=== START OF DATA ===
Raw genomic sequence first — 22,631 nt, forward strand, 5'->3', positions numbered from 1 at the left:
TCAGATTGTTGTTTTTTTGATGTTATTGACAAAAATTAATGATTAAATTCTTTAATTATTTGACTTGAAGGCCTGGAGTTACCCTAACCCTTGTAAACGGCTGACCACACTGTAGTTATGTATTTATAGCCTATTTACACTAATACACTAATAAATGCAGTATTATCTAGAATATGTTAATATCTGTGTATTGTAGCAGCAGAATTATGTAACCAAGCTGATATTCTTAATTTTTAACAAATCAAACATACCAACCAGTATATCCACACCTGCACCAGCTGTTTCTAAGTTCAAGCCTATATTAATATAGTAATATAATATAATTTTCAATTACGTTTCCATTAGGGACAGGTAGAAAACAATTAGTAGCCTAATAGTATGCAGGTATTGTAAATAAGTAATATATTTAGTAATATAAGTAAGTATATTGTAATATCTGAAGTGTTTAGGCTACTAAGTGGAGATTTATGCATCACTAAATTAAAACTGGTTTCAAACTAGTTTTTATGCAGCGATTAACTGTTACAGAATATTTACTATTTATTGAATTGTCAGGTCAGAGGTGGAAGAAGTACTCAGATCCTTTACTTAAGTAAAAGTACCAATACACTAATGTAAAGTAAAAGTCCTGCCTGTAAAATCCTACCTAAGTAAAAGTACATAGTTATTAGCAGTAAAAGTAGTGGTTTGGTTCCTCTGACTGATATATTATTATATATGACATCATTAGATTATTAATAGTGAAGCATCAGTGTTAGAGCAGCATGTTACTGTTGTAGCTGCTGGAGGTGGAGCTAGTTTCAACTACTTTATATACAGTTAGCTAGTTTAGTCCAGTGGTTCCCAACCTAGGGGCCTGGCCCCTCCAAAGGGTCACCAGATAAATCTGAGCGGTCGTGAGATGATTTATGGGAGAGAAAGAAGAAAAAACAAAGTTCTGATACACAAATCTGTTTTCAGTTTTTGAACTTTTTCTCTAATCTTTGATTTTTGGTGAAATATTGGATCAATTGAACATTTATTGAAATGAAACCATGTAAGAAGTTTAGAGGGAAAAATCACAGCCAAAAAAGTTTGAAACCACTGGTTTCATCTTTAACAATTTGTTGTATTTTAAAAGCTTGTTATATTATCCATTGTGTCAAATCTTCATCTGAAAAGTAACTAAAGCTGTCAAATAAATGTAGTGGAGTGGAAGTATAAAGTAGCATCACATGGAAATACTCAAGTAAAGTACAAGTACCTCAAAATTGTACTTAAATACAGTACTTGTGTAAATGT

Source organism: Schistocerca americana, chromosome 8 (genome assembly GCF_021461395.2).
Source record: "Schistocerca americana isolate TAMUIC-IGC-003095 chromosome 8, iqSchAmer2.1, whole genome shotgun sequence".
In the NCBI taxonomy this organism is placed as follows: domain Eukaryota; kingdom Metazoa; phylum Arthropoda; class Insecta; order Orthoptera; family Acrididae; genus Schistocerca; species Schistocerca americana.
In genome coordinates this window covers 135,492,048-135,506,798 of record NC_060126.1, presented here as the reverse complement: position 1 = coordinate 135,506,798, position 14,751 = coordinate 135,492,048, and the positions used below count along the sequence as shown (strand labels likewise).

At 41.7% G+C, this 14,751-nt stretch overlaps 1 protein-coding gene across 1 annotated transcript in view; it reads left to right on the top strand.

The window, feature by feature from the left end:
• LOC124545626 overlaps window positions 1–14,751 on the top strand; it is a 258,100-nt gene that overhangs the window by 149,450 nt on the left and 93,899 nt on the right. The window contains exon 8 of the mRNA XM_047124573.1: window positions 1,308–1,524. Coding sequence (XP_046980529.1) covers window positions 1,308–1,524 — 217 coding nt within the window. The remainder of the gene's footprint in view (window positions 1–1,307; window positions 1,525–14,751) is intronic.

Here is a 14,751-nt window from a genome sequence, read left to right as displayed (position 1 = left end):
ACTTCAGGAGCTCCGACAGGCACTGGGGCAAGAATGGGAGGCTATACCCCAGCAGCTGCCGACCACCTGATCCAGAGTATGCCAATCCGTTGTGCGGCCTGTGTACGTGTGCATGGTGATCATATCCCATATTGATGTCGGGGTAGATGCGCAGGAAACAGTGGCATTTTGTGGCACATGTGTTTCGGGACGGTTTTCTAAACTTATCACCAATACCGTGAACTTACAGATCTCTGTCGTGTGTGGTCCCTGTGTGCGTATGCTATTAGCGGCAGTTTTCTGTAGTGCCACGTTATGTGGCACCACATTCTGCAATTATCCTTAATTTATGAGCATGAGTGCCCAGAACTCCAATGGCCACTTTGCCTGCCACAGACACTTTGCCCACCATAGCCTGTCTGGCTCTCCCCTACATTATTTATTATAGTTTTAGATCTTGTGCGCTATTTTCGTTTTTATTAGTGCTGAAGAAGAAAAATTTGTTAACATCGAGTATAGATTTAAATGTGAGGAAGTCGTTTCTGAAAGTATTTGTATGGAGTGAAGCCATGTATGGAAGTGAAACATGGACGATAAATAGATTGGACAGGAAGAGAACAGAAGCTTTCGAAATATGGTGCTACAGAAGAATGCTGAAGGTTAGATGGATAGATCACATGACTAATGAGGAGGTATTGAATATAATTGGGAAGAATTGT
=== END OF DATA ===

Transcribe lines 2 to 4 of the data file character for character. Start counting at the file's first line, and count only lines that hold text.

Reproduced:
TCAGATTGTTGTTTTTTTGATGTTATTGACAAAAATTAATGATTAAATTCTTTAATTATTTGACTTGAAGGCCTGGAGTTACCCTAACCCTTGTAAACGGCTGACCACACTGTAGTTATGTATTTATAGCCTATTTACACTAATACACTAATAAATGCAGTATTATCTAGAATATGTTAATATCTGTGTATTGTAGCAGCAGAATTATGTAACCAAGCTGATATTCTTAATTTTTAACAAATCAAACATACCAACCAGTATATCCACACCTGCACCAGCTGTTTCTAAGTTCAAGCCTATATTAATATAGTAATATAATATAATTTTCAATTACGTTTCCATTAGGGACAGGTAGAAAACAATTAGTAGCCTAATAGTATGCAGGTATTGTAAATAAGTAATATATTTAGTAATATAAGTAAGTATATTGTAATATCTGAAGTGTTTAGGCTACTAAGTGGAGATTTATGCATCACTAAATTAAAACTGGTTTCAAACTAGTTTTTATGCAGCGATTAACTGTTACAGAATATTTACTATTTATTGAATTGTCAGGTCAGAGGTGGAAGAAGTACTCAGATCCTTTACTTAAGTAAAAGTACCAATACACTAATGTAAAGTAAAAGTCCTGCCTGTAAAATCCTACCTAAGTAAAAGTACATAGTTATTAGCAGTAAAAGTAGTGGTTTGGTTCCTCTGACTGATATATTATTATATATGACATCATTAGATTATTAATAGTGAAGCATCAGTGTTAGAGCAGCATGTTACTGTTGTAGCTGCTGGAGGTGGAGCTAGTTTCAACTACTTTATATACAGTTAGCTAGTTTAGTCCAGTGGTTCCCAACCTAGGGGCCTGGCCCCTCCAAAGGGTCACCAGATAAATCTGAGCGGTCGTGAGATGATTTATGGGAGAGAAAGAAGAAAAAACAAAGTTCTGATACACAAATCTGTTTTCAGTTTTTGAACTTTTTCTCTAATCTTTGATTTTTGGTGAAATATTGGATCAATTGAACATTTATTGAAATGAAACCATGTAAGAAGTTTAGAGGGAAAAATCACAGCCAAAAAAGTTTGAAACCACTGGTTTCATCTTTAACAATTTGTTGTATTTTAAAAGCTTGTTATATTATCCATTGTGTCAAATCTTCATCTGAAAAGTAACTAAAGCTGTCAAATAAATGTAGTGGAGTGGAAGTATAAAGTAGCATCACATGGAAATACTCAAGTAAAGTACAAGTACCTCAAAATTGTACTTAAATACAGTACTTGTGTAAATGT

Source organism: Schistocerca americana, chromosome 8 (genome assembly GCF_021461395.2).
Source record: "Schistocerca americana isolate TAMUIC-IGC-003095 chromosome 8, iqSchAmer2.1, whole genome shotgun sequence".